Do you have a little voice that pops up in your mind with criticisms or dire warnings such as ’If you try that, you will fail’, ‘Everyone will laugh’, ‘You’re not clever’ or even ‘Don’t be ridiculous’? You could call this voice the inner critic, or the voice of doubt. We are all particularly open to inner critic attacks when starting something new. Anything that is risky, involves subjective judgements, or is outside your current comfort zone is likely to arouse the curiosity of your critic. By definition, if you are thinking about crafting a new approach to your work and life, the inner critic will want to offer an opinion.

If  you don’t learn how to put the critic in its place, it can rule your life, keeping you very safe but also keeping you from learning and growing and trying something new, such as starting your own business or asking for more flexible work arrangements. You may never be able to silence the critic permanently, but you can most definitely stop it conducting your orchestra – and relegate it to an occasional crash of the cymbals from the back row.

Tips for dealing with the inner critic

Some of these tips may sound a little crazy, but as we have just agreed that you have inner voices trying to control you, please go with me this one step further and try some of these tips. They may change your life. I promise.

1. Study your critic’s habits.

Start to notice patterns – are you most open to your inner critic when tired, hungry or stressed, or when you are alone or lonely? When does it pop up, what does it say? Does it comment more in a particular area of your life such as relationships, work, social activities, or when you are trying something new? What does it want? What does it need? What is its contribution to your life? How does it limit you?

Think of it like studying the habits of a wild creature. If you were to make a Richard Attenborough style documentary on ‘The Habits of my Inner Critic’, what would it feature?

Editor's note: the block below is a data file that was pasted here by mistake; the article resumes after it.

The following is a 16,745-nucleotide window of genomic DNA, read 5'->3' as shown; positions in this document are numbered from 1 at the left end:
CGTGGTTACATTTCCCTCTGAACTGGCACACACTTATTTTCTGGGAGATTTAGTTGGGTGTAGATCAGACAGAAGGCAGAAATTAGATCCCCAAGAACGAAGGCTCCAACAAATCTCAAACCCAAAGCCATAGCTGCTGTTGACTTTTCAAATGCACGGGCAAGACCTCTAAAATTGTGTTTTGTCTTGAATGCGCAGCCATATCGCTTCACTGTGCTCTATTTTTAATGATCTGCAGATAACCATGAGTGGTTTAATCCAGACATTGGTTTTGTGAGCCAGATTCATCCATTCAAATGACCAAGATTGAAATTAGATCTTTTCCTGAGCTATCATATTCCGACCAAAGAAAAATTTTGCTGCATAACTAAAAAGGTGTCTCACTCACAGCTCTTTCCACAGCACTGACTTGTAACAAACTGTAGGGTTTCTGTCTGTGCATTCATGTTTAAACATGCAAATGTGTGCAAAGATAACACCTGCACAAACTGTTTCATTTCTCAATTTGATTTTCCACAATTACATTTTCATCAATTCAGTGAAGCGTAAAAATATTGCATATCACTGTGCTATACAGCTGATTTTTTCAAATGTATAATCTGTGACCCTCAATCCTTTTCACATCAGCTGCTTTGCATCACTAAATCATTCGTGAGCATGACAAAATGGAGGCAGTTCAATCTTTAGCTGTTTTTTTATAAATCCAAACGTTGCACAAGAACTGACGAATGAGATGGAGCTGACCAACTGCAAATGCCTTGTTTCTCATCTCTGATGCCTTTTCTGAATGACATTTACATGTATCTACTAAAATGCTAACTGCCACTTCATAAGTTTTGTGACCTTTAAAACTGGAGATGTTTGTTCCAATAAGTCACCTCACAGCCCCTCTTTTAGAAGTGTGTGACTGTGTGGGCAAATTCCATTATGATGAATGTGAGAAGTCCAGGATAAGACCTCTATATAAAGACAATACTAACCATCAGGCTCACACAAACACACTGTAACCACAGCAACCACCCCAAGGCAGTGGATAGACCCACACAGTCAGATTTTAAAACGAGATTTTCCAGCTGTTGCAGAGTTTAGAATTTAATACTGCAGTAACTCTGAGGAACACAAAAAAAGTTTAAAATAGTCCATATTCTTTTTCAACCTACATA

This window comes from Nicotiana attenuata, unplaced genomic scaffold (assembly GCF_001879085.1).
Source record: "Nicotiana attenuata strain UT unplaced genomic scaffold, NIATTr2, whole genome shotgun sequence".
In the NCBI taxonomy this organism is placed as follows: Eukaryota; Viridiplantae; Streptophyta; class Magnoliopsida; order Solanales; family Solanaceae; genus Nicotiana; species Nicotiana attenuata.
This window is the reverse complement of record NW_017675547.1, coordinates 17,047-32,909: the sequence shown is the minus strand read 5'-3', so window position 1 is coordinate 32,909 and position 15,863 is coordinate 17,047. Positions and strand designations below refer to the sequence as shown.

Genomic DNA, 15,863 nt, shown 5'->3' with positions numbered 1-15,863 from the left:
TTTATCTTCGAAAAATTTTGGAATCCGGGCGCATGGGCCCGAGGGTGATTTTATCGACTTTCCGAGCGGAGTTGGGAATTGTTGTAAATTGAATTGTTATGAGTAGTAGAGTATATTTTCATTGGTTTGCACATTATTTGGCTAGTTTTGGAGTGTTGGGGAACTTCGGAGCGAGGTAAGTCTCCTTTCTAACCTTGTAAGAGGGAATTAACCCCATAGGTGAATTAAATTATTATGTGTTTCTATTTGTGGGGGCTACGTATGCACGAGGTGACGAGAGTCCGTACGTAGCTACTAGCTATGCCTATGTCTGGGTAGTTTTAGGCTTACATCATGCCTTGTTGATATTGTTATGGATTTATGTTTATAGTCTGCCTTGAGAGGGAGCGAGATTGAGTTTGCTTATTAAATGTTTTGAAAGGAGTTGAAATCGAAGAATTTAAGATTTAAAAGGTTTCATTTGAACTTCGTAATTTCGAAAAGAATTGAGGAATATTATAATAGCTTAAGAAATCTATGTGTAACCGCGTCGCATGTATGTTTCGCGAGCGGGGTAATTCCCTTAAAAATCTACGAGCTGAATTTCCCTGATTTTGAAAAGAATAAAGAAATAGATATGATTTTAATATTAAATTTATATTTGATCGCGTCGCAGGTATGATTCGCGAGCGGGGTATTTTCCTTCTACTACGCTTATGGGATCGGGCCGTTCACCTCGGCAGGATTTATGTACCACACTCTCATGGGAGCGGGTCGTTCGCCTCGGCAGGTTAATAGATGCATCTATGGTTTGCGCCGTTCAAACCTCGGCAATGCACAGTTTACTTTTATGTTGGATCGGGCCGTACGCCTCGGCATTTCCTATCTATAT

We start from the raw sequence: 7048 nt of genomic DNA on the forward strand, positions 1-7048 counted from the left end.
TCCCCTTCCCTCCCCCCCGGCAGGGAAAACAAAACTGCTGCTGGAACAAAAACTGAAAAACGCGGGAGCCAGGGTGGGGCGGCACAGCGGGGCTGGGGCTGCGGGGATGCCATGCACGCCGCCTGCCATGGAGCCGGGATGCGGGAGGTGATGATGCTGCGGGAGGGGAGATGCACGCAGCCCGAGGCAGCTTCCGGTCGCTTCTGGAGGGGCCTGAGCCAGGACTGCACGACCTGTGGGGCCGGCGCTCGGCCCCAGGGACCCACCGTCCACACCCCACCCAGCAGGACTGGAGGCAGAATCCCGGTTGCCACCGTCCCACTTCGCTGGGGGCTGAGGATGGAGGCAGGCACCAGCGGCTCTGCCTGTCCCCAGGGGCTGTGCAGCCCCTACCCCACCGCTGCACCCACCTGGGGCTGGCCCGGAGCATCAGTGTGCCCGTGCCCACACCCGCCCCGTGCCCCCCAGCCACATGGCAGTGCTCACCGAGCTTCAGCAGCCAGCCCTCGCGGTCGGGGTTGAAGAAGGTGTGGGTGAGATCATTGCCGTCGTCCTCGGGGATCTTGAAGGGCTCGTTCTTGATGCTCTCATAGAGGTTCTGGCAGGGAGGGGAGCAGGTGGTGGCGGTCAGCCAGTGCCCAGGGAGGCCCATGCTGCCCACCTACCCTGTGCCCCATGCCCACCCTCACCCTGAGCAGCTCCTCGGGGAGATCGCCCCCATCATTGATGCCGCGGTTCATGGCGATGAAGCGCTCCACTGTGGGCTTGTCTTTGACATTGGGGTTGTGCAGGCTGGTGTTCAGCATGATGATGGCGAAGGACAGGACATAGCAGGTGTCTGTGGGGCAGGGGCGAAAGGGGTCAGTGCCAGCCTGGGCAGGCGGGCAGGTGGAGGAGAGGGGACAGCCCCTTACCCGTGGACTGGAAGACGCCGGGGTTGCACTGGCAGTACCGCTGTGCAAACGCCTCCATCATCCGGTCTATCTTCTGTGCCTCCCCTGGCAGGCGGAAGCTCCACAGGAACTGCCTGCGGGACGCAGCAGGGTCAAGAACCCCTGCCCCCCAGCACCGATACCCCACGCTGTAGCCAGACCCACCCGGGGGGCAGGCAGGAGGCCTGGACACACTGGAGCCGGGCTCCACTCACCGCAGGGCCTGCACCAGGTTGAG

2. Deal firmly with the voice.  

When you are aware of a voice of doubt, deal with it as you would a stranger offering advice. Thank it for giving you its opinion and politely ask it to leave.  Point out that it is not in charge of you. Imagine it moving away, like a voice coming from a far off room.

3. Give your critic a hearing.

You can try journal writing – maybe writing down your thoughts, or writing a dialogue with the critic. You can write down an statement like ‘I am able to change my life’ and notice if an objection comes up – ‘No you aren’t’ or whatever. Write it out, all the comments, voices and feelings, however silly they sound. You can do this once a day for as long as you like – eventually the critic gets bored, all the objections are exhausted and you are free to live your new creative life.

4. Turn your mind off, and your body on.  

Physical work (cleaning out cupboards, washing windows, gardening) or movement (walking, gym, swimming, dance) can be very effective. Just watch out if you find you are spending all day at these tasks – you may have swapped your inner critic for your inner procrastinator.

5. Put it in its place.  

You can also dispute the correctness of its conclusions e.g. by pointing out the occasions when you did display creativity, or when your project did succeed…just avoid getting into a long point-by-point argument with it, as this will only re-invest it with power over you.

6. Bribe it with some quality time.  

If the voice comes at an inconvenient time like the middle of the night or during an important meeting, you can make an appointment with yourself to hear it out at a later (specific) time. In the meantime, visualise yourself putting the voice in a bucket and closing the lid. This technique sounds a bit mad, but it is extremely effective.

7. Develop your own strategies.  

After all, you know your critic better than anyone else – what would best put it in its place? Experiment and develop a personal toolkit.

However you handle it, make it clear that the inner critic no longer dominates your decision making process. It’s time to take charge and deal with it, so you can move forward into a more satisfying life.

Joanna Maxwell

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